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Review: 'Figaro' is up close, personal

March 09, 2009

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    March 09, 2009
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    Opera Carolina News

Review: 'Figaro' is up close, personal

Without knowing about Opera Carolina's finances as of this moment, we can't know exactly how necessary it was to cut $80,000 from the cost of "The Marriage of Figaro." But there's no doubt about this: The company turned it into a virtue.

The savings came from do ing away with sets. The company moved the orchestra out of the pit, raised the pit's floor level with the stage and let the cast play most of Mozart's comedy there, 20 feet or so closer to the viewers than in the usual setup. The singers - with the orchestra onstage behind them - had the front row of the audience sitting at their feet.

If there's one opera in which everyone gains from having the action so up-close-and-personal, this is it. The fun of "Figaro" comes from seeing the characters set plots in mo tion, outmaneuver each other, sneak around, don disguises and finally untangle it all when the philandering Count Alma viva - caught red-handed through the trickery - receives forgiveness from the people he has mistreated.

Rarely is everything actually intelligible in the theater. But it was on Saturday.

The proximity only gets part of the credit. John Lehmeyer's lush costumes supply the 18th-century atmosphere in lieu of a set.

Stage director John Hoomes laid the action out clearly and inventively.

He even managed to show - without having any partitions onstage - that someone was hiding fearfully in a closet. The youthful, energetic cast acted and reacted as real people would - registering surprise, anger, amusement, anxiety or relief at each twist in the story.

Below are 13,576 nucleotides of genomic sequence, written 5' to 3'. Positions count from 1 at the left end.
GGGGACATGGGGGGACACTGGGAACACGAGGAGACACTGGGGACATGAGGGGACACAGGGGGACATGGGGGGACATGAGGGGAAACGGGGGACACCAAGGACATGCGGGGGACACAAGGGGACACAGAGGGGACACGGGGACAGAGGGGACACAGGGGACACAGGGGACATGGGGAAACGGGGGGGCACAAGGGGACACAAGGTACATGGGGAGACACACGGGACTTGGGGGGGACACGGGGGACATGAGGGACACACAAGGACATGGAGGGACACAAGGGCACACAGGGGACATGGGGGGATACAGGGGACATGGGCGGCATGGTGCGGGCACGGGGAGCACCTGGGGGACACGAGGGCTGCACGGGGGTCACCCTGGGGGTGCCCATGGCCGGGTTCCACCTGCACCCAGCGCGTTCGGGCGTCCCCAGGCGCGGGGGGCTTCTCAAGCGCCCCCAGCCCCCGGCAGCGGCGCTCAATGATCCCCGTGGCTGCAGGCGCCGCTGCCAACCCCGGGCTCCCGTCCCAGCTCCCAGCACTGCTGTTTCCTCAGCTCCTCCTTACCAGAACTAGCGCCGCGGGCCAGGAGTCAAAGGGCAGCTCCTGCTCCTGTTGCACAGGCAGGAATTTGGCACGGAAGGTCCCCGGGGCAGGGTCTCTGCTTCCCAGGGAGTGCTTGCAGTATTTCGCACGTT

John Lehmeyer's costumes supplied the 18th-century As Figaro, the quick-think ing leader of the schemes against the count - who gets on his bad side by chasing Figaro's fiancee - Kristopher Irmiter treated Mozart to a balance of masculine resonance and com ic jauntiness. Kyle Pfortmiller was a Count Almaviva whose lord-of-the-manor hauteur could erupt into fury or dissolve in amazement in an instant.

The nobility of the count's mistreated wife came through in the poetic turns that Ailyn Perez gave Mozart's music - that is, after her voice had a few minutes to warm up. There was no delay to the charm of Figaro's fiancee, Susanna: Anne-Carolyn Bird sang with warmth and spirit from the start.

The various conniving courtiers came across just as vividly. The only false note was in the role of the girl-crazy Cherubino, an adolescent portrayed by a woman. Diane McEwen-Martin sang vigorously to the point of tedium.

Maybe conductor James Meena could have simmered her down a little - assuming he would've wanted to - if he and the orchestra had been in the usual location. The danger of the "Figaro" setup was that with Meena and the orchestra where they were, his back was to the singers, and they could only see him on TV monitors.

It wasn't conducive to coor- dination. In one spot, the sing- er playing the music teacher Basilio started into a phrase early, but he apparently got back on track by himself - a lucky thing, since it probably would've been hard for Meena to give him a cue.

Occasionally, the singers and orchestra pulled a little apart from each other. Mostly, though, the cast and Charlotte Symphony held together. The orchestra played with zip and deftness, except for a couple of odd little goofs. I doubt that the setup on onstage was to blame for those.

By Steven Brown